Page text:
This GSEB Class 9 Maths Notes Chapter 3 Introduction to Euclid’s Geometry covers all the important topics and concepts as mentioned in the chapter.

## Introduction to Euclid’s Geometry Class 9 GSEB Notes

**Number Line:**

Every real number is represented by a unique point on the number line and every point on the number line represents a unique real number.

Thus, every point on the number line is the graph or location of a single real number on a line.

To represent an ordered pair of real numbers, we have to represent it in a plane with the help of two number lines.

**Cartesian coordinate system:**

**Cartesian plane:**

Draw two perpendicular lines in the plane; one horizontal and the other vertical. Their point of intersection O is called the origin. The horizontal line is called the x-axis and the vertical line is called the y-axis. Both the axes are called the coordinate axes. The plane is called the coordinate plane.

- There is one-one correspondence between a line and the collection of real numbers (R). Hence, the points on the x-axis as well as the points on the y-axis correspond to real numbers.
- The plane is called the Coordinate plane or the Cartesian plane or the xy-plane.

As we know, positive numbers lie to the right side of O and negative numbers lie to the left side of O on a number line. Similarly, on the x-axis, positive numbers lie to the right of O, i.e., on ray OX and negative numbers lie to the left of O, i.e., on ray OX’. In the same manner, on the y-axis, positive numbers lie on the upper side of O, i.e., on ray OY and negative numbers lie on the lower side of O, i.e., on ray OY’. OX and OY are called the positive directions of the x-axis and the y-axis respectively. Similarly, OX’ and OY’ are called the negative directions of the x-axis and the y-axis respectively.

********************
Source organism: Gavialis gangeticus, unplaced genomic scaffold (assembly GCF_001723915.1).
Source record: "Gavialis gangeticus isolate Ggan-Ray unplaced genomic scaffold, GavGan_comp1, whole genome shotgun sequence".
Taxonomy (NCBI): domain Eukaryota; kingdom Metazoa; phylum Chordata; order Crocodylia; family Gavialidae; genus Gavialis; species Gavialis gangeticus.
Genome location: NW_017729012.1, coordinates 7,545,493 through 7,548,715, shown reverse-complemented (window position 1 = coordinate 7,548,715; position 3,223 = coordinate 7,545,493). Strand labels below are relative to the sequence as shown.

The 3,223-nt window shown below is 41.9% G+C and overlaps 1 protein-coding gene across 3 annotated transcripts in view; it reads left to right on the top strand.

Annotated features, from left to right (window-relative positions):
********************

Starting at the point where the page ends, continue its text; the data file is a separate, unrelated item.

**One-one correspondence between the plane and ordered pair of real numbers:**

Corresponding to each ordered pair (x, y), where x and y are real numbers, there is a unique point P in the plane.

Corresponding to each point P in the plane, there is a unique ordered pair (x, y), where x and y are real numbers.

If point P in the plane and ordered pair (x, y) correspond to each other, it is denoted by writing P(x, y).

P is called the graph of (x, y) in the plane and (x, y) are called the coordinates of point R x is called the x-coordinate or abscissa of P and y is called the y-coordinate or ordinate of P Just like P (x, y) is also called a point of the plane.

- The x-coordinate of a point is its perpendicular distance from the y-axis measured along the x-axis (positive along the positive direction of the x-axis and negative along the negative direction of the x-axis).
- The y-coordinate of a point is its perpendicular distance from the x-axis measured along the y-axis (positive along the positive direction of the y-axis and negative along the negative direction of the y-axis).

Example 1:

In the given figure there is a main road running in the East-West direction and streets with numbering from West to East. Also, on each street, house numbers are marked. To look for a friend’s house here, is it enough to know only one reference point? For instance, if we only know that she lives on street 2, will we be able to find her house easily?

Answer:

Not as easily as when we know two pieces of information about it, namely, the number of the street on which it is situated, and the house number. If we want to reach the house which is situated in the 2nd street and has the number 5, first of all we would identify the 2nd street and then the house numbered 5 on it. In the given figure, H shows the location of the house. Similarly, P shows the location of the house corresponding to street number 7 and house number 4.

Example 2:

Suppose you put a dot on a sheet of paper [fig. (a)]. If we ask you to tell us the position of the dot on the paper, how will you do this? Perhaps you will try in some such manner: “The dot is in the upper half of the paper”, or “It is near the left edge of the paper”, or “It is very near the left hand upper corner of the sheet”. Do any of these statements fix the position of the dot precisely? No! But, if you say “The dot is nearly 5 cm away from the left edge of the paper”, it helps to give some idea but still does not fix the position of the dot. A little thought might enable you to say that the dot is also at a distance of 9 cm above the bottom line. We now know exactly where the dot is!

For this purpose, we fixed the position of the dot by specifying its distances from two . fixed lines, the left edge of the paper and the bottom line of the paper [fig. (b)]. In other words, we need two independent informations for finding the position of the dot.

**Quadrant:**

In the Cartesian coordinate system, the perpendicular axes divide the plane in four parts. Each part Is called a quadrant.

Quadrant | Part | x-coordinate | y-coordinate |

1. FIrst quadrant | Interior of ∠XOY | + ve | + ve |

2. Second quadrant | Interior of ∠YOX’ | – ve | + ve |

3. Third quadrant | Interior of ∠X’OY’ | – ve | – ve |

4. Fourth quadrant | Interior of ∠YOX | + ve | – ve |